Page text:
Mr. Shaunessy’s total-return investing approach entails accepting current income and realized capital gains as equal when looking at portfolio returns. For this approach, he favours multiasset ETFs such as the iShares Core Balanced ETF Portfolio (XBAL), the iShares Core Growth ETF Portfolio (XGRO), the Vanguard Balanced Portfolio ETF (VBAL) and the Vanguard Growth Portfolio ETF (VRGO).

“Don’t overthink your investment decision,” Mr. Shaunessy says. “Cheap and reliable passive portfolios – that’s the way to go.”

Report an error Editorial code of conduct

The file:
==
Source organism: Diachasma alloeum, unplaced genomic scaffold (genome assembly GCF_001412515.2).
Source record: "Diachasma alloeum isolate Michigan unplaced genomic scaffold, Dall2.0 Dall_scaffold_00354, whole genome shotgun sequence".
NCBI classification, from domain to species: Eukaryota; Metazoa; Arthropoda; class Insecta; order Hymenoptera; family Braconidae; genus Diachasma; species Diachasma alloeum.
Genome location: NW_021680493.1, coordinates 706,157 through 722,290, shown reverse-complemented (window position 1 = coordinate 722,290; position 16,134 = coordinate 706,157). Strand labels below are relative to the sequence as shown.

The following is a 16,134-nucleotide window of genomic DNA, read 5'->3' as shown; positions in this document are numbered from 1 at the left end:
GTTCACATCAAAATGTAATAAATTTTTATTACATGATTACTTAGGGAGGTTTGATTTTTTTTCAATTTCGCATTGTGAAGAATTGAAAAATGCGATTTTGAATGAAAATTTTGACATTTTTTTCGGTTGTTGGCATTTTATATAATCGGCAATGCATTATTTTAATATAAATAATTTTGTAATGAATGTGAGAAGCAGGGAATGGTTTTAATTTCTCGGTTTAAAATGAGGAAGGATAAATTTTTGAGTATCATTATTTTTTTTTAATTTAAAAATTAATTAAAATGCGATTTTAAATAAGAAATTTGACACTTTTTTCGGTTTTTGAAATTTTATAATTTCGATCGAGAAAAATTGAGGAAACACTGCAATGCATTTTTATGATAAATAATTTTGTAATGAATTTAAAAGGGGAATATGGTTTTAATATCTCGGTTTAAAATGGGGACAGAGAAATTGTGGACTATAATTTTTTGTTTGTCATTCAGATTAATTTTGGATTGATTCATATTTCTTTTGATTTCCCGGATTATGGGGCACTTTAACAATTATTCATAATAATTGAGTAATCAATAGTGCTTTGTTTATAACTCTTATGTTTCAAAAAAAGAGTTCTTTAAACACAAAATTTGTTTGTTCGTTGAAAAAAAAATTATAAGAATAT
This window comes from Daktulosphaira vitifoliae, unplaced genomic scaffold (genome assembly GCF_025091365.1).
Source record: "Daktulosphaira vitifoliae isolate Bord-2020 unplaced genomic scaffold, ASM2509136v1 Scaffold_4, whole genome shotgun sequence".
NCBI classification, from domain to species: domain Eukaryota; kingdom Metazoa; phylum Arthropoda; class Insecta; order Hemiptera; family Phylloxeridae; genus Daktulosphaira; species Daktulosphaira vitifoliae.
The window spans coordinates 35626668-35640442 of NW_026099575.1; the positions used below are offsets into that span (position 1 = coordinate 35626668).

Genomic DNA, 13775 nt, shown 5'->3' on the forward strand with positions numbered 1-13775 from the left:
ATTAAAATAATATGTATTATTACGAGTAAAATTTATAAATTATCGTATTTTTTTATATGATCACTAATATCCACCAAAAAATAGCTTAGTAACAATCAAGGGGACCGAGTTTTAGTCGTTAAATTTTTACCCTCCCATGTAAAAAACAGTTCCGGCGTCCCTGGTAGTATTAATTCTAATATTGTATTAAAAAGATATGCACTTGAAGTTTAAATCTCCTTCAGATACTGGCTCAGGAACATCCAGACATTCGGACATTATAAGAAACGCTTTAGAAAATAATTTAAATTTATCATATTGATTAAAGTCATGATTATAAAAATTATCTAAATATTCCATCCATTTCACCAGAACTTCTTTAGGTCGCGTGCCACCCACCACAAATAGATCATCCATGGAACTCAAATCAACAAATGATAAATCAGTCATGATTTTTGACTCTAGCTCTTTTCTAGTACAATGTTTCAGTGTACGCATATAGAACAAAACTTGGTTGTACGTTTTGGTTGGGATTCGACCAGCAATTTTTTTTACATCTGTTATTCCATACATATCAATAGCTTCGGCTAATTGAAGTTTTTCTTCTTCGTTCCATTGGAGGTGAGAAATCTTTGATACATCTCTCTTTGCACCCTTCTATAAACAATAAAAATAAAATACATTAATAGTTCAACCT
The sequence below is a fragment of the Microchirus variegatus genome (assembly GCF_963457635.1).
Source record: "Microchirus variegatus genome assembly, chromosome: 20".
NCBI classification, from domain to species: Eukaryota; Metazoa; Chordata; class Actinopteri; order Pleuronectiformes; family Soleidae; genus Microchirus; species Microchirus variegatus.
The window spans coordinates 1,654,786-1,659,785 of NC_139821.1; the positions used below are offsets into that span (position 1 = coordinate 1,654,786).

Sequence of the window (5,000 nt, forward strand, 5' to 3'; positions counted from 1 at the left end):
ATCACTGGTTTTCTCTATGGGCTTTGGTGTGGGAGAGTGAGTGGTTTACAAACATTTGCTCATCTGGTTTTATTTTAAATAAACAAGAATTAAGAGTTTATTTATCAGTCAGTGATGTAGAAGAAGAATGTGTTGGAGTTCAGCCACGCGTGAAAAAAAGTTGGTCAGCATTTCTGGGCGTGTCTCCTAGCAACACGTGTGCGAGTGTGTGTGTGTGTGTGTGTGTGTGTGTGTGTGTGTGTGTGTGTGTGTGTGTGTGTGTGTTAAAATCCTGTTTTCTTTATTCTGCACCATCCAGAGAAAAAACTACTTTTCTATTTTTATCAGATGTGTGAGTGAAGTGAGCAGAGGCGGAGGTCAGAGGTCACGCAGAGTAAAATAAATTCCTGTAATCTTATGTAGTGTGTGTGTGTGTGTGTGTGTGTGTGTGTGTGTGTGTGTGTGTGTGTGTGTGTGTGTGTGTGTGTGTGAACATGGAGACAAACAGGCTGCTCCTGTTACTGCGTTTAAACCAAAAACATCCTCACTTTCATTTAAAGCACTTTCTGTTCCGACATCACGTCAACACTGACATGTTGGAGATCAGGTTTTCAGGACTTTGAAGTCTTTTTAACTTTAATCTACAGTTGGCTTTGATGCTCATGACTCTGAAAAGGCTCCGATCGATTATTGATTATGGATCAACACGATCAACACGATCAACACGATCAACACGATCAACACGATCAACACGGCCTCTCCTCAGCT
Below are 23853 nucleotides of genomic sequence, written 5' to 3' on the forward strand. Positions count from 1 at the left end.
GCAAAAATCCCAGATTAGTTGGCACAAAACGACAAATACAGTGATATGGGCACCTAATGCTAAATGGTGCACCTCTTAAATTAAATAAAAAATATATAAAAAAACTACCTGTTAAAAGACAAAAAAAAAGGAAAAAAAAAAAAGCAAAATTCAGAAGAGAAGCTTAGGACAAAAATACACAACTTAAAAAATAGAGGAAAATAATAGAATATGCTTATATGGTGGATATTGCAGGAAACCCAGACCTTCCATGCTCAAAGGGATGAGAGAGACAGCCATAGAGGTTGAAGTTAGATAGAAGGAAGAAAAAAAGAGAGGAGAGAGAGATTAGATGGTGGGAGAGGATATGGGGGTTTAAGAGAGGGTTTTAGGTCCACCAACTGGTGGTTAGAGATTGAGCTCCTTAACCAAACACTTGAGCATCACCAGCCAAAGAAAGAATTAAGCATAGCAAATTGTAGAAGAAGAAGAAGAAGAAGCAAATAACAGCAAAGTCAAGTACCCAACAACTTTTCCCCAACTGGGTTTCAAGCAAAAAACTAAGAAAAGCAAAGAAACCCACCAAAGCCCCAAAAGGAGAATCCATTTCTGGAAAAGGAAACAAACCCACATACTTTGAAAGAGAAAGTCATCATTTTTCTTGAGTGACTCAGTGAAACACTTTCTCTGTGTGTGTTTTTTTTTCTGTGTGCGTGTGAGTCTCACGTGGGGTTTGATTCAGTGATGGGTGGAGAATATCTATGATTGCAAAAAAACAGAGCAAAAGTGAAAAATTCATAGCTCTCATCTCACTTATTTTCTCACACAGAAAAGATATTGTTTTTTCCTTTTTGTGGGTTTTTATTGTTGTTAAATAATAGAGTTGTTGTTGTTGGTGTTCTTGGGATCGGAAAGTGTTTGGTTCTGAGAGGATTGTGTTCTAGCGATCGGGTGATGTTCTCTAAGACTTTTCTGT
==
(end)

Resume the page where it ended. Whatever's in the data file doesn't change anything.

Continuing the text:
Tickers mentioned in this story
Due to technical reasons, we have temporarily removed commenting from our articles. We hope to have this fixed soon. Thank you for your patience. If you are looking to give feedback on our new site, please send it along to feedback@globeandmail.com. If you want to write a letter to the editor, please forward to letters@globeandmail.com.

Welcome to The Globe and Mail’s comment community. This is a space where subscribers can engage with each other and Globe staff. Non-subscribers can read and sort comments but will not be able to engage with them in any way. Click here to subscribe.

If you would like to write a letter to the editor, please forward it to letters@globeandmail.com. Readers can also interact with The Globe on Facebook and Twitter .